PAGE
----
The much-debated question of whether women are more religious than men is the focus of Pew Research Center’s recently released report “The Gender Gap in Religion Around the World.” The study finds that women are generally – but not universally – more religious than men in several ways. Indeed, data collected for the study show that in some religions and some contexts, men are as, or even more, religious than women.
Fact Tank discussed the report’s findings with David Voas, head of the Department of Social Science at University College London. A demographer and sociologist, Voas has written extensively about religion, spirituality and the transmission of beliefs and values from one generation to another.
What in your personal view are the most plausible explanations for the differences in religious commitment between men and women?
David Voas: Personally, I’m tempted to give the classic academic response that more research is needed. At the risk of seeming wishy-washy, I suspect that nature and nurture both play a part. Boys and girls are socialized differently and men and women are still channeled into different roles. When we look at the psychology of individual differences, though, particularly in personality, it’s not easy to attribute gender gaps in their entirety to social forces.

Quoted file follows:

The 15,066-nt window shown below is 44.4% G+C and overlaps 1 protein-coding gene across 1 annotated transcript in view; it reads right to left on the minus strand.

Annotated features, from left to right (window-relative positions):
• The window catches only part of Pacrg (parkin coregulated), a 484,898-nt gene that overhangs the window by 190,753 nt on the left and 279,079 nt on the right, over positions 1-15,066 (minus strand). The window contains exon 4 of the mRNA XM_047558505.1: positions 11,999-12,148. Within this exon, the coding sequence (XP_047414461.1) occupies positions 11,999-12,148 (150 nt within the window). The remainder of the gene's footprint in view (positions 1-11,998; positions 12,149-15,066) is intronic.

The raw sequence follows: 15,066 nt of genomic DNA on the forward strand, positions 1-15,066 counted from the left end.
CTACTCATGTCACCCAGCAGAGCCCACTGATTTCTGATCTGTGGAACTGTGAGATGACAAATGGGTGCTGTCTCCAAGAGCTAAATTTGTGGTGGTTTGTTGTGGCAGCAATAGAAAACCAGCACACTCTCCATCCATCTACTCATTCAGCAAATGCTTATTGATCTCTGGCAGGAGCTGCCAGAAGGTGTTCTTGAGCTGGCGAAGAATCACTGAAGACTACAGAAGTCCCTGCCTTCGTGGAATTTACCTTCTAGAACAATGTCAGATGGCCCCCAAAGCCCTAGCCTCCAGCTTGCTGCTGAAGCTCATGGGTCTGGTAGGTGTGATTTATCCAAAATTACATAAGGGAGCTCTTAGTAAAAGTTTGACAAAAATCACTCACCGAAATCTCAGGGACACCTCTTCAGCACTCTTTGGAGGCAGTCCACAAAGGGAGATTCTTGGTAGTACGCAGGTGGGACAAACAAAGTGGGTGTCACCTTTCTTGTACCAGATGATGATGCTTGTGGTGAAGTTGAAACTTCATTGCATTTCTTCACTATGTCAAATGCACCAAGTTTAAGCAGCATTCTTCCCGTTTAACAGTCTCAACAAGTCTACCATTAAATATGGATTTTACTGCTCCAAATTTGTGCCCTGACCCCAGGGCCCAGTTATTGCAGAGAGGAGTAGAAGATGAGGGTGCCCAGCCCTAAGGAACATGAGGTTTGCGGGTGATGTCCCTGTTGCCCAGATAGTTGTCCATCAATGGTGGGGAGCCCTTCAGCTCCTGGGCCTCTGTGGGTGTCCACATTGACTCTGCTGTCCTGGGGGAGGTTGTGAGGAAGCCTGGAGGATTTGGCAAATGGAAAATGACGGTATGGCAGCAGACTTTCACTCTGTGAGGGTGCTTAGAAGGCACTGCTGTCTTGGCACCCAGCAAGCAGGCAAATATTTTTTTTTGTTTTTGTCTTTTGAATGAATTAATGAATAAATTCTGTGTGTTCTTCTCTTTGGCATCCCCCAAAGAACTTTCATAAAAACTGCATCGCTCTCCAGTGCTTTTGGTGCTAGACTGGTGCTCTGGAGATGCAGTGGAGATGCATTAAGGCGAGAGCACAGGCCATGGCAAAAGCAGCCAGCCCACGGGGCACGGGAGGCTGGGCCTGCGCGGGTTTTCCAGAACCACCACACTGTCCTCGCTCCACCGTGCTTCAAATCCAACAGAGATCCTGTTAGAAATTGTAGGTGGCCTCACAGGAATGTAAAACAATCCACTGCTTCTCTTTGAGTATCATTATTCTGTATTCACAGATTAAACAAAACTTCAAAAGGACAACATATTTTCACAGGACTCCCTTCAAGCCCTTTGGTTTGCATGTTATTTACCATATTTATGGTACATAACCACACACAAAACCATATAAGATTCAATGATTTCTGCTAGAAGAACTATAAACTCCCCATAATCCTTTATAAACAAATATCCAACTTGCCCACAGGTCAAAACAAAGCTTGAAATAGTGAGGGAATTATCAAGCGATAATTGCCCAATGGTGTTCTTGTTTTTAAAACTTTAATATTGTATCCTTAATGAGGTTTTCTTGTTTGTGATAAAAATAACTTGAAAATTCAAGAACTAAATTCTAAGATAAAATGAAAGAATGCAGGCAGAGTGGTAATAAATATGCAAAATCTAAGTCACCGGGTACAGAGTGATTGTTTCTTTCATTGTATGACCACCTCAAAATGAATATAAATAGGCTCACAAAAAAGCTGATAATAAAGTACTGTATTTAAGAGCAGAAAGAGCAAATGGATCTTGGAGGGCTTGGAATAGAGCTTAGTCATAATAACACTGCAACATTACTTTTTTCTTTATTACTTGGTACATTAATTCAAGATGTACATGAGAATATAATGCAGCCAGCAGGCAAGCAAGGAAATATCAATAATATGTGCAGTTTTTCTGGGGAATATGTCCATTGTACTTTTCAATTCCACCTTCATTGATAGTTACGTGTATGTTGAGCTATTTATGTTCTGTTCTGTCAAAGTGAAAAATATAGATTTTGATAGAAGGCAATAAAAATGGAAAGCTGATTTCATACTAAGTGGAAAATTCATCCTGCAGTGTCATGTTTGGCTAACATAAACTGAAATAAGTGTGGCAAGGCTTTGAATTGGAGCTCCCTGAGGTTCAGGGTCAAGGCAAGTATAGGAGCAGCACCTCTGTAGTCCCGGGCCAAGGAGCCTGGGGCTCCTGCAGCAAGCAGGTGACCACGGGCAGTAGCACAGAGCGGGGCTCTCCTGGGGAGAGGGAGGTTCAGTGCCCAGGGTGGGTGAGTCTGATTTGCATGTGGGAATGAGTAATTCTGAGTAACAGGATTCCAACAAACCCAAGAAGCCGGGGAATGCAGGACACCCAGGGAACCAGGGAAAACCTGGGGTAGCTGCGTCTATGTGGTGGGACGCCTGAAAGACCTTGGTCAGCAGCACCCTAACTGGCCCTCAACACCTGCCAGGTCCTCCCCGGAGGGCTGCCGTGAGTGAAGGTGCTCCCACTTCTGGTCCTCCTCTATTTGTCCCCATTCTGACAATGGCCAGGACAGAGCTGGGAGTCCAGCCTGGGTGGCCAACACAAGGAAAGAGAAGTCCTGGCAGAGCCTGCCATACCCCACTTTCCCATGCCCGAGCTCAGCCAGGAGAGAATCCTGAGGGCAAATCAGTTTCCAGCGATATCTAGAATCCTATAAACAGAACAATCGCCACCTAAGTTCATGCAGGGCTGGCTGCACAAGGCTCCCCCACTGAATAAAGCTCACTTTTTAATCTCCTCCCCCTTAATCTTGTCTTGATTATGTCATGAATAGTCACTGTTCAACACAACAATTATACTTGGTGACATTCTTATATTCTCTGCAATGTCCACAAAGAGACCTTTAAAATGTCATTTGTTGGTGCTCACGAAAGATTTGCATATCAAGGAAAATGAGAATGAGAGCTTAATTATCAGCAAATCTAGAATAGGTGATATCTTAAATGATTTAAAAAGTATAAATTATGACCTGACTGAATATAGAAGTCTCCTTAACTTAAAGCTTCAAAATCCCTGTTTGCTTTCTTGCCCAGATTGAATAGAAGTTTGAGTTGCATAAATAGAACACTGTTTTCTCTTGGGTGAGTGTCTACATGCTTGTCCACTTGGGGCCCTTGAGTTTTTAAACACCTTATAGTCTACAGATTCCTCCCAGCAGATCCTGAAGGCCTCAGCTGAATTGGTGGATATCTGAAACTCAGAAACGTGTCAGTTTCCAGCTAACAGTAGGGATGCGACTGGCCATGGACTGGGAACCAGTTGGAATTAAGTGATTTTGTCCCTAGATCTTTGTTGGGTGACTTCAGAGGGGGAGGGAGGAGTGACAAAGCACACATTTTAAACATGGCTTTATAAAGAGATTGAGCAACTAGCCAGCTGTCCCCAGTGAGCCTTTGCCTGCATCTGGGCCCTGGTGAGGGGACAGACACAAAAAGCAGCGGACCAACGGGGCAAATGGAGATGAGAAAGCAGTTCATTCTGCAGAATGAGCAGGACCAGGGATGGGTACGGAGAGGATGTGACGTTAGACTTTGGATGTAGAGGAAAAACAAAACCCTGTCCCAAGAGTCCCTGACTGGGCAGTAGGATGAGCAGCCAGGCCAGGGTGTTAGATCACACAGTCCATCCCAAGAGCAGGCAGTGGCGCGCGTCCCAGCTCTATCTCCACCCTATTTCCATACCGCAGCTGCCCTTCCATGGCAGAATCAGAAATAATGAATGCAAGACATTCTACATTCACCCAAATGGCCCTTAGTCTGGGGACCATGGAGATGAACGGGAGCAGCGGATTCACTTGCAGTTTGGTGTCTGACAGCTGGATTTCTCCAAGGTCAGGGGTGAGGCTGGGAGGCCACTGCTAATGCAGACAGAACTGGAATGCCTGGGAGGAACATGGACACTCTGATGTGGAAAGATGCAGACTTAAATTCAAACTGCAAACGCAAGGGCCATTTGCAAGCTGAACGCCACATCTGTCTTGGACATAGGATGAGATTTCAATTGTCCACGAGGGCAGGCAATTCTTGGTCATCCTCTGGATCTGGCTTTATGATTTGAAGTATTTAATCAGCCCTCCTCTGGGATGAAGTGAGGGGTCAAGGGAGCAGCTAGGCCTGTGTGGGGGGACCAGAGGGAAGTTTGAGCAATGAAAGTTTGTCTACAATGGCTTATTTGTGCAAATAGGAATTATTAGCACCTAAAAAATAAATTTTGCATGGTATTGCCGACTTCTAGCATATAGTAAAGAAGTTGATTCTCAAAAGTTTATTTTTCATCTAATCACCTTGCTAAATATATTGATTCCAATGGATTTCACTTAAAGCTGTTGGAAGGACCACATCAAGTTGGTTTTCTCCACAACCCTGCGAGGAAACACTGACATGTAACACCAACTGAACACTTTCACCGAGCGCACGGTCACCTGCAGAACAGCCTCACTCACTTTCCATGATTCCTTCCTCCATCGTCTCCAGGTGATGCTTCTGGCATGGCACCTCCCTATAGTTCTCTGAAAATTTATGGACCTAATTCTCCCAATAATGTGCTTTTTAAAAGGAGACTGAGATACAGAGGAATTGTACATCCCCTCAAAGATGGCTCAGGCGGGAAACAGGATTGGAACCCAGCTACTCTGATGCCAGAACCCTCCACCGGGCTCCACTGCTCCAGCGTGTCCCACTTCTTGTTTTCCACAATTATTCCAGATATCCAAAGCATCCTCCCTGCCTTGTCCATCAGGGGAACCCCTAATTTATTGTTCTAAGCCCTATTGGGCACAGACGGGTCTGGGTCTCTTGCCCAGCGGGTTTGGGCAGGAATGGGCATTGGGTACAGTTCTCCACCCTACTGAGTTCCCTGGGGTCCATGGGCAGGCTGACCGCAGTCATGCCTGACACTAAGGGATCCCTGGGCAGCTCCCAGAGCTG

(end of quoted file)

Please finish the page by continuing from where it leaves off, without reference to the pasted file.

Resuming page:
Can you explain in a little more detail what exactly you’re talking about when you suggest a possible biological basis for religious differences between men and women?
I’m not an expert in genetics, but there appears to be some fairly compelling evidence (for example from studies of twins) that genes do affect our disposition to be religious. And if that’s the case, it’s at least plausible that the gender gap in religiosity is partly a matter of biology. If true, though, I doubt that it’s because there’s a “God gene” and women are more likely to have it than men. It seems easier to believe that physiological or hormonal differences could influence personality, which may in turn be linked to variations in “spirituality” or religious thinking.
What do you see in our report on gender and religion that adds to the research on this subject?
The range of countries and the number of indicators of religious involvement used in the study make it possible to see the contrast between Christian and Muslim countries very clearly. In some ways the findings are counterintuitive. We’re used to thinking that the modernization of values, attitudes and behavior has made the West a land of comparative equality, while in the Muslim world large differences in the social and economic opportunities for men and women persist. Here’s an important case where the gender gap is much larger in Christian than in Muslim countries.
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